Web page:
Janet Napolitano tells pilots scans and patdowns will continue-What About Muslims?

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Well the TSA and Janet Napolitano are hanging tough….guess the protest on November 24th National Opt Out day  and threats from citizens not flying anymore will have to continue to stop this nonsense.

“Mr. Michael Chertoff should not be allowed to abuse the trust the public has placed in him as a former public servant to privately gain from the sale of full-body scanners under the pretense that the scanners would have detected this particular type of explosive”

Kate Hanni, FlyersRights

Group slams Michael Chertoff on scanner promotion

In February, the Figh Council of North America, a group of Islamic scholars, issued a fatwa, or religious ruling, that full-body scanners violate Islamic law.

CAIR said Muslims who object to full-body scans for religious reasons should know their rights if they are required to undergo a pat-down, including asking for the procedure to be done in a private place. In addition, CAIR offered a “special recommendation” for Muslim women who wear a hijab, telling them they should tell the TSA officer that they may be searched only around the head and neck.

The body scanners would not even have stopped underwear bomber Umar Farouk Abdulmutallab from boarding Flight 253 on Christmas Day.

Also check out our latest article on this:

TSA is Attempting to Put a Chilling Effect on Full Body Scan Backlash

Janet Napolitano tells pilot, tourism representatives scans and patdowns will continue

In a hastily-called emergency meeting at the White House today, DHS director Janet Napolitano told representatives from the most powerful pilot’s union as well as the travel & tourism lobbies that despite the backlash of concerns about airport security, TSA’s use of invasive body scanners and humiliating patdowns, including the groping of passenger’s breasts and genitals, would continue. The frustrated executives were anything but satisfied by her statements.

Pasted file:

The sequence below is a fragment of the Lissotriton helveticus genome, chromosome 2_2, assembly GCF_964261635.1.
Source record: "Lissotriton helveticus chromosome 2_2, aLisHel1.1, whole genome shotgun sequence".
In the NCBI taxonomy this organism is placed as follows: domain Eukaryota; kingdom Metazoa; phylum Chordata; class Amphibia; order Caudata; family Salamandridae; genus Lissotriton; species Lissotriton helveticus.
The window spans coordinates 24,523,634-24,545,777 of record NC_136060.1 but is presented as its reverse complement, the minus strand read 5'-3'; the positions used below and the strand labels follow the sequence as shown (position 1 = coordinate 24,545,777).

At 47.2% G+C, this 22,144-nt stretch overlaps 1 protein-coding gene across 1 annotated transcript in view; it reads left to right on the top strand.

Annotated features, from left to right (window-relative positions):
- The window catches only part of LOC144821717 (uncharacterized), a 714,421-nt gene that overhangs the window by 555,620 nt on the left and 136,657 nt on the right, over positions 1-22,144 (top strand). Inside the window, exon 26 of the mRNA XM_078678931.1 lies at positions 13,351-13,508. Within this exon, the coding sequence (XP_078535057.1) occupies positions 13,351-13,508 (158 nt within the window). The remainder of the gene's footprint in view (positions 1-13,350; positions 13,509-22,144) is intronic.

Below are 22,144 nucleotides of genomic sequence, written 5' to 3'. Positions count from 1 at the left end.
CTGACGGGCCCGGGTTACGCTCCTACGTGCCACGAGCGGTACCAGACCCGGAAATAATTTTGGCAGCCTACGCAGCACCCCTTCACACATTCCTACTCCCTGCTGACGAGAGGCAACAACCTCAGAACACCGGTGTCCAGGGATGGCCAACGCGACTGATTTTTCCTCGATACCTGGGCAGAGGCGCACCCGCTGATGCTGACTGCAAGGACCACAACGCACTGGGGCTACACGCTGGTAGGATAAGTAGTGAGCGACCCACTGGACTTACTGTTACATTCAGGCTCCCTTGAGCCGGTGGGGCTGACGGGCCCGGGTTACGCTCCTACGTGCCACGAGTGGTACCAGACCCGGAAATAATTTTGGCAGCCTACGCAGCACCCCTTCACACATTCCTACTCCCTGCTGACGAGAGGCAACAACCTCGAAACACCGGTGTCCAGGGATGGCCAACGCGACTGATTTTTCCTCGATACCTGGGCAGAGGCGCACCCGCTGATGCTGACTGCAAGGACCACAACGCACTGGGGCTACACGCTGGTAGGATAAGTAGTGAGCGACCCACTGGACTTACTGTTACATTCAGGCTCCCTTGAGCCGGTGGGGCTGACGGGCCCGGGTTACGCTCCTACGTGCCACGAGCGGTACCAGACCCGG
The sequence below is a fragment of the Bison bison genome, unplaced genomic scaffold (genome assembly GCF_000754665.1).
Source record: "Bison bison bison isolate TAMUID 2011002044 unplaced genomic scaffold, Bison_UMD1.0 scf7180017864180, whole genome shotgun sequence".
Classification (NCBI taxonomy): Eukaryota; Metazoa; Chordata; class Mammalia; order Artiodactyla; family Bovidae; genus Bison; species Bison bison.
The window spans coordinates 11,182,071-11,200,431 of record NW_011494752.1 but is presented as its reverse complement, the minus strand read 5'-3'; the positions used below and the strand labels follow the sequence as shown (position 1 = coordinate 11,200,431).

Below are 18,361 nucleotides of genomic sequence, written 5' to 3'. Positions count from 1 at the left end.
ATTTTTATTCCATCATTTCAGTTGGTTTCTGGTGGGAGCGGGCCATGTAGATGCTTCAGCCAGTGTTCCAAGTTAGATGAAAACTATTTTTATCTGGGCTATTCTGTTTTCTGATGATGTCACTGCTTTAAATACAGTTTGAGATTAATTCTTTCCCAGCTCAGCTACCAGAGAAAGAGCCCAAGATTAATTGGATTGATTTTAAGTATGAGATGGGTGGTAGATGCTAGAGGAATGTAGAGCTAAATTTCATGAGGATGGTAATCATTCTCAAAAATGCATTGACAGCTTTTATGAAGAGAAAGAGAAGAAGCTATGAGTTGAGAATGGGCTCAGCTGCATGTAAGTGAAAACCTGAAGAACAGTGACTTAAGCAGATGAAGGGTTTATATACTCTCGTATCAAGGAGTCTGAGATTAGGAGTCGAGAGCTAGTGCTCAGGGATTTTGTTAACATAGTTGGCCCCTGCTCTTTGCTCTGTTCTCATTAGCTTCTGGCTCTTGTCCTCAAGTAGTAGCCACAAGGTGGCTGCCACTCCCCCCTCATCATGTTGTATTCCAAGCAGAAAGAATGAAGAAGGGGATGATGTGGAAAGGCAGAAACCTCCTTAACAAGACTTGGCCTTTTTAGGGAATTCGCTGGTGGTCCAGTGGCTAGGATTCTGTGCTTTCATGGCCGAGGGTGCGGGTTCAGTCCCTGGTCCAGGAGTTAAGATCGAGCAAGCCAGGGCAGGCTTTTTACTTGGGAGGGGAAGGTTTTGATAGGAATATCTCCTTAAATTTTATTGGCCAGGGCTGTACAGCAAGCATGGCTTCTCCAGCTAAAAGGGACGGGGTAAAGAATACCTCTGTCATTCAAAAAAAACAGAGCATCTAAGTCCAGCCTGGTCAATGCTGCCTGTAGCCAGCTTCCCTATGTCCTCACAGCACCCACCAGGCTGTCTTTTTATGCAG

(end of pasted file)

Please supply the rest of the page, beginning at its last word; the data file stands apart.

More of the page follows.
The ramped up security measures have set off what Geoff Freeman, Executive Vice President says are hundreds of calls from travelers threatening not to fly. A whole range of interconnected tourism industries are concerned about the detrimental effect of security on business and travel. The airlines estimate that they’ve lost $9.4 billion in revenue due to “avoided” travel. Further, a 2008 survey found that 41 million potential fliers stayed home due to concerns about a “broken” or badly impaired system.

“You can’t talk on the one hand about creating jobs in this country and getting this economy back on track and on the other hand discourage millions of Americans from flying, which is the gateway to commerce,” Freeman railed.

However, Napolitano made clear that TSA’s operations would not only continue but expand as new technology is rolled out. “Trusted Traveler” programs have been scheduled for implementation, and would utilize biometric data such as retinal scanning for identification.

Travel-related industries are particularly concerned that the onset of a ‘travel revolt’ and a flurry of news coverage about groping and molestation occurrences at check points have come right before the holidays, the heaviest travel season of the year. Citizen groups have advocated either not flying or refusing to go through the body scanners. ANational Opt Out Dayprotest has been coordinated on Nov. 24, the day before Thanksgiving, traditionally the busiest single day for air travel of the entire year.

John Prater, president of the Air Line Pilots Association, objected to the unnecessary scrutiny of airline pilots and flight attendants, who, unlike TSA’s own employees, have already undergone background checks and who have been cleared to enter the cockpit. Pilots have already been trusted to operate the most dangerous potential “weapon” aboard any aircraft– the plane itself. What contraband could they could possibly conceal on their person that would be of greater concern?

“Pilots are not the terrorist threat,” Prater commented. “Seeing scarce security resources being used on pilots makes absolutely no sense.”

Also challenging security policy, Capt. Mike Cleary, president of the U.S. Airline Pilots Association, wrote a letter this week advising pilots not to subject themselves to body scanners (i.e. Advanced Imaging Technology) due to health concerns about the radiation as well as concerns about the intrusiveness and behavior of TSA agents.